In a world of clichés, history is always written by (or at least for) the victorious. But how does one write the history of a time when no clear victor exists, when each side finds multiple internal enemies equally as dangerous as (if not more than) their direct opponent?
The Mediterranean world of the 16th century was one such era. The Catholic Church, still smarting from the loss of Jerusalem four centuries earlier, was in a triumphant mood after removing the last vestige of Muslim rule (and, with it, a glorious civilisation jointly built by Jews and Muslims) from the Iberian peninsula in 1492.
Yet the Catholic conquest of the Muslim kingdom of Granada represented little more than modest Christian compensation for perhaps the bigger disaster, the fall of Constantinople, perhaps Christendom's greatest city, to the Ottoman Turks 39 years earlier.
For each side, one step forward against the other also involved numerous steps back, usually caused more by infighting. In the case of Rome, a rebellious German monk named Martin Luther was poised to lead a theological revolt that would usher in the reformation and centuries of sectarian bloodshed.
Meanwhile, the Sunni Ottoman empire had locked horns with the Shia Persian empire. The Ottomans also had trouble controlling their frontier lands or seizing other Muslim territory in the African continent.
In her latest book, Princeton University history professor Natalie Zemon Davis takes us on a journey into this confused and confusing era, exploring the life of one man who experienced the Catholic and Muslim worlds of his time. The subject of her study is an elusive figure known as al-Hassan bin Muhammad al-Wazzan to Muslims and various names (John Leo, Leo Africanus, Giovanni Leone and Yuhanna Asad) in Italy.
Wazzan was born in Granada during the last days of this Spanish Muslim state. Like many aristocratic Granadan Muslims (and Jews) his family was forced to seek asylum in Fez. Wazzan studied fiqh (classical Islamic sacred law and jurisprudence), then a prerequisite for the ambitious seeking a senior role in the public service of a Muslim ruler. He was fluent in Arabic and Berber and knew a smattering of Spanish and Hebrew.
Wazzan was appointed as roaming ambassador to the sultan of Fez in Morocco, travelling widely across North Africa, the Middle East and Anatolia. He claimed to have travelled to sub-Saharan Africa, including the famous African centre of Islamic scholarship Timbuktu. After extensive comparison of Wazzan's account to other contemporary and later accounts of these regions, Davis concludes Wazzan may have embellished his travel account somewhat.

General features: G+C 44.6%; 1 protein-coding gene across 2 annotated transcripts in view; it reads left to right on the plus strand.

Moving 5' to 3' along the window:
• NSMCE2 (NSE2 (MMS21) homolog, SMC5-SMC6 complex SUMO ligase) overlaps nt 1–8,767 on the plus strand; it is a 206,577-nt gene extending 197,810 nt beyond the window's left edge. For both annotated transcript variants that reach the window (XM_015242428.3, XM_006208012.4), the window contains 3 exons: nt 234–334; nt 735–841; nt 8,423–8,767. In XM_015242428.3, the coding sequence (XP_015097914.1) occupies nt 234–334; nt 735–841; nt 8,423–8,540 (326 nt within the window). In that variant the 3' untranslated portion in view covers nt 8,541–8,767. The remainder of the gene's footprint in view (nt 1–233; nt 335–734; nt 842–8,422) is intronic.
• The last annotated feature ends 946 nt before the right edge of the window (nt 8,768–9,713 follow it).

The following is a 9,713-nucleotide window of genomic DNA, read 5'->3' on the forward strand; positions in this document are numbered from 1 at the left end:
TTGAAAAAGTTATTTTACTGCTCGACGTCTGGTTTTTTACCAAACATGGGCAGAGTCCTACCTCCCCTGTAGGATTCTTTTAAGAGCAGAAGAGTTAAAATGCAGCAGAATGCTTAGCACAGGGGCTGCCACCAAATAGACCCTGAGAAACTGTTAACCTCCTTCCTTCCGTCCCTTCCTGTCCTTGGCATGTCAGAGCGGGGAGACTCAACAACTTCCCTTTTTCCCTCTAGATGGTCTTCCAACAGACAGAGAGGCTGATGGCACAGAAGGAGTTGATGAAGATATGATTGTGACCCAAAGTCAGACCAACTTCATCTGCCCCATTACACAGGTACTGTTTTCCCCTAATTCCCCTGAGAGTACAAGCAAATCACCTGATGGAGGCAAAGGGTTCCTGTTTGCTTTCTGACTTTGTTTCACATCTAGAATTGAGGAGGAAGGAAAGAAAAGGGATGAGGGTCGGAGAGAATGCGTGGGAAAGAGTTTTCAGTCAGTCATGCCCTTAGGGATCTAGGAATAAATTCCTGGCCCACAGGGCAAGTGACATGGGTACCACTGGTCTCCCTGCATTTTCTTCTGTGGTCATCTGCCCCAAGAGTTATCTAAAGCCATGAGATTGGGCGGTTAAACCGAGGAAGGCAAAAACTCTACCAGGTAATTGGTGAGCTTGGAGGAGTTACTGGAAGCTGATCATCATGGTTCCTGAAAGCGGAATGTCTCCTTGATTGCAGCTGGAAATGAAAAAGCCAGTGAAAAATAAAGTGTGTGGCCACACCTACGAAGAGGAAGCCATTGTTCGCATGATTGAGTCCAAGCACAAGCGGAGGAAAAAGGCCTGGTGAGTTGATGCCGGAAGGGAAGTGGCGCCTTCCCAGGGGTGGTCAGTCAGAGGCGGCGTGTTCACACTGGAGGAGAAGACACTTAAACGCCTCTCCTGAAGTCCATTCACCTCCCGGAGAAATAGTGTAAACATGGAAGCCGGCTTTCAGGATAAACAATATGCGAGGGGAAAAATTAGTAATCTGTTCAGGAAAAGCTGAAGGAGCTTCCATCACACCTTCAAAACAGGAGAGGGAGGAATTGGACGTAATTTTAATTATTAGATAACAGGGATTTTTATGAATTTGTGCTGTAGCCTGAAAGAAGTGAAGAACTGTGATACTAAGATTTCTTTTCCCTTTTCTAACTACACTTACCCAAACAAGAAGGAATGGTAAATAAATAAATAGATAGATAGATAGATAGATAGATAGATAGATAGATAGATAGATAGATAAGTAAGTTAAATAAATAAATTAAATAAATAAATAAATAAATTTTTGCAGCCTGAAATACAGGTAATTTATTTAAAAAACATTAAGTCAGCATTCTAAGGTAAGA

Much of Davis's book consists of speculations on Wazzan's life, the people he met and those he influenced and was influenced by, all gleaned from a careful reading of his writings and commentary as well as external sources. Lay readers will find it almost impossible to reject Davis's conclusions, such is the breadth of her research (more than 100 pages of notes and 30 pages of works references).
By 1518, Wazzan was in his early 30s and had travelled across much of the Muslim world when his life took a change of direction. He was aboard a ship travelling from Cairo to Morocco when it was seized by pirates led by the brother of a Spanish bishop serving in Rome. The pirates' leader recognised Wazzan's worth and decided to present the diplomat and scholar to the Pope in return for forgiveness of accumulated sins.
Davis introduces her work by noting that Wazzan's arrival in Rome was regarded by chroniclers of the time as less significant than the arrival four years earlier of a white elephant from India, a gift to the Pope from King Manuel I of Portugal. Wazzan soon realised his importance could be recognised if he agreed to go through a baptism ceremony. Davis believes (I think rightly) that Wazzan's conversion, which took place 15 months after his arrival in Rome, was an act of taqiyya, a sacred pretence of leaving Islam to avoid persecution.
That single act of religious deception enabled Wazzan the freedom to continue his scholarly pursuits and work with other (usually non-Catholic) scholars.
Wazzan produced several works, including a text on African geography, which he wrote in Italian. Wazzan's expertise in the theology and politics of the Muslim world were also sought by military strategists in the Vatican who saw him as useful in understanding their Muslim foes.
Perhaps of most interest to readers concerned with supposed clashes of civilisations would be Davis's sixth chapter, which addresses Wazzan's "tension within himself" over his relation to his ancestral and (allegedly) adopted faiths. Unlike most of his contemporaries, Wazzan "was even-handed when it came to the religions of peoples of the book", a lack of bias that some of his "Christian translators found intolerable".
After nine years in Italy and completing numerous scholarly works, including a work on Islamic sacred law and a Hebrew-Latin-Arabic dictionary, Wazzan found himself amid the carnage that accompanied the sacking of Rome in 1527 by soldiers of Charles V. He decided to return to North Africa, settling in cosmopolitan Tunis. Not much is known of his life after that.
Davis's work is an excellent antidote to the flood of allegedly conservative polemics in Western book markets, works that treat conflict between the nominally Muslim and Christian worlds as virtually a foregone conclusion. Having seen both Christian and Muslim camps, Wazzan would have understood the clash to exist more in the imaginations of the antagonists.